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China’s Yujie Li recalls defining moment in Para taekwondo

Surprise world champion affirms goal for Tokyo 2020 next year  10 Aug 2020
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Yujie Li
POWERPACKED: (R) Yujie Li in action against Turkey's Gamze Gurdal at the 2019 World Para Taekwondo Championships in Antalya, Turkey.
ⒸTurkey Taekwondo Federation
By Zhen Ma and Ros Dumlao | For the IPC

Taekwondo athlete Yujie Li was hit with a wave of emotion when she stood on the podium and heard China’s national anthem play. 

She cried, realising she became China’s first world champion in the sport, and seeing her potential ahead of the Tokyo 2020 Paralympics next year.

“Actually, I didn’t react after winning the final at the time,” Li recalled about the 2019 World Championships in Antalya, Turkey. “But instead I went to my coach as usual, and he said ‘You did it!’ 

“At the same time, other athletes were surprised at my victory. Especially during the awards ceremony, many players came to greet and congratulate me. I was crying all the time during the ceremony.

“I felt that my hard work over the past two years had not been in vain. I realised I added another World Championships gold medal into team China’s history, and I was the person who took the first step in taekwondo for my country.”

Her World title spiced up the women’s up to 58kg K44. She rose from an unknown to current world No. 2, just behind Denmark’s Lisa Gjessing, one of the most prolific fighters in Para taekwondo. The two faced off at the 2019 Worlds, but then-undefeated Gjessing had to withdraw due to injury. This allowed Li to progress to the final against Serbia’s Marija Micev. “Before going to Turkey, I held a ‘have a try’ mentality,” Li said. “I just wanted to show what I learned from training.”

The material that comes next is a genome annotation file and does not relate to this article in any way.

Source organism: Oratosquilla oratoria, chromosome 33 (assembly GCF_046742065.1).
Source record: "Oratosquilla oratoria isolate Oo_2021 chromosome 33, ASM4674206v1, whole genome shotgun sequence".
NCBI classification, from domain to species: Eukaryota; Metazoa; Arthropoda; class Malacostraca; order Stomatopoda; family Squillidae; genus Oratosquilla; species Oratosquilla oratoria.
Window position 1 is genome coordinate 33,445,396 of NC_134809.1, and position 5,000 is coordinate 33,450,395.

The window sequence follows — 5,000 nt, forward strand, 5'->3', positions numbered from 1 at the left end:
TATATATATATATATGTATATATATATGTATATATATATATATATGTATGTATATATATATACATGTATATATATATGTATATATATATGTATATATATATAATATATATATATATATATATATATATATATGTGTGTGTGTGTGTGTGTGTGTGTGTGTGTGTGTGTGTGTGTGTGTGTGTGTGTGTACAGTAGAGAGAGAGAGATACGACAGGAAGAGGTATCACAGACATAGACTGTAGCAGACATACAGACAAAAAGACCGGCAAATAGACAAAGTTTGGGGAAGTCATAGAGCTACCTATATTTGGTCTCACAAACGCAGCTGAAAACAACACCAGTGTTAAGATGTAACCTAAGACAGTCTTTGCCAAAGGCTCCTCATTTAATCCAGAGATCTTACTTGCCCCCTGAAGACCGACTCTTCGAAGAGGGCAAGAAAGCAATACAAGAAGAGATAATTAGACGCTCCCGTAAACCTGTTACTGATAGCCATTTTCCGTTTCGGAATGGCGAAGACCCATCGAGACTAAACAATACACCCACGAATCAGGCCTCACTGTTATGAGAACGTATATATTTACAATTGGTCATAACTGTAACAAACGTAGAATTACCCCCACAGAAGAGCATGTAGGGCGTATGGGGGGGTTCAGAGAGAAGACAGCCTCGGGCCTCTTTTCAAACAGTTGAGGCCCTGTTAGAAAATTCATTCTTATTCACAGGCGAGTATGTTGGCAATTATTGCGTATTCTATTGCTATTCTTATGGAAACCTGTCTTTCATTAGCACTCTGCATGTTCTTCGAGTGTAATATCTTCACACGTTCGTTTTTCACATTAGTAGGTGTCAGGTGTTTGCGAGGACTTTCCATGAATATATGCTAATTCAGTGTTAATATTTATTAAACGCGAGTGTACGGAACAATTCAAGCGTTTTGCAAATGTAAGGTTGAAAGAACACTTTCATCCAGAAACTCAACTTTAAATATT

“Looking back at the process of participating in the 2019 World Championships, I was very nervous in the first combat because it was my first major international event, and more importantly, I was facing a home athlete and the Turkish spectators brought me great pressure with their cheering. 

“At that time, my coach shared with me his experience of competing in Turkey as an athlete and helped me mentally adjust. Finally, I withstood the pressure and won the fight.”

The nerves returned as Tokyo 2020 approached. But in March, the Games were postponed due to the COVID-19 outbreak. She said the news “eased my mental pressure to a certain degree.

“With this preparation period of more than one year, I will have more time to make up for the lack of basic skills and better adjust my mindset,” Li said, reassuring, “I will for sure go and fight for the gold.”

The national team has not trained since late March. However, she kept training in the Qingdao training centre but is not allowed to leave the complex.

“During this period, sometimes my mood was down due to the closed environment, and my way of relieving stress is watching movies,” Li commented.

Li’s right arm was amputated when she was in primary school following a firework accident. But her passion for sports did not diminish. In middle school, she tried out for the field and track team. While competing in a provincial athletics championship, she met a taekwondo coach who saw her potential.

“Since practicing taekwondo, I became stronger and more confident,” said the world champion. “After you have overcome the difficulties in training, the difficulties in life are nothing. And I have never felt inferior because of the physical disability since then.”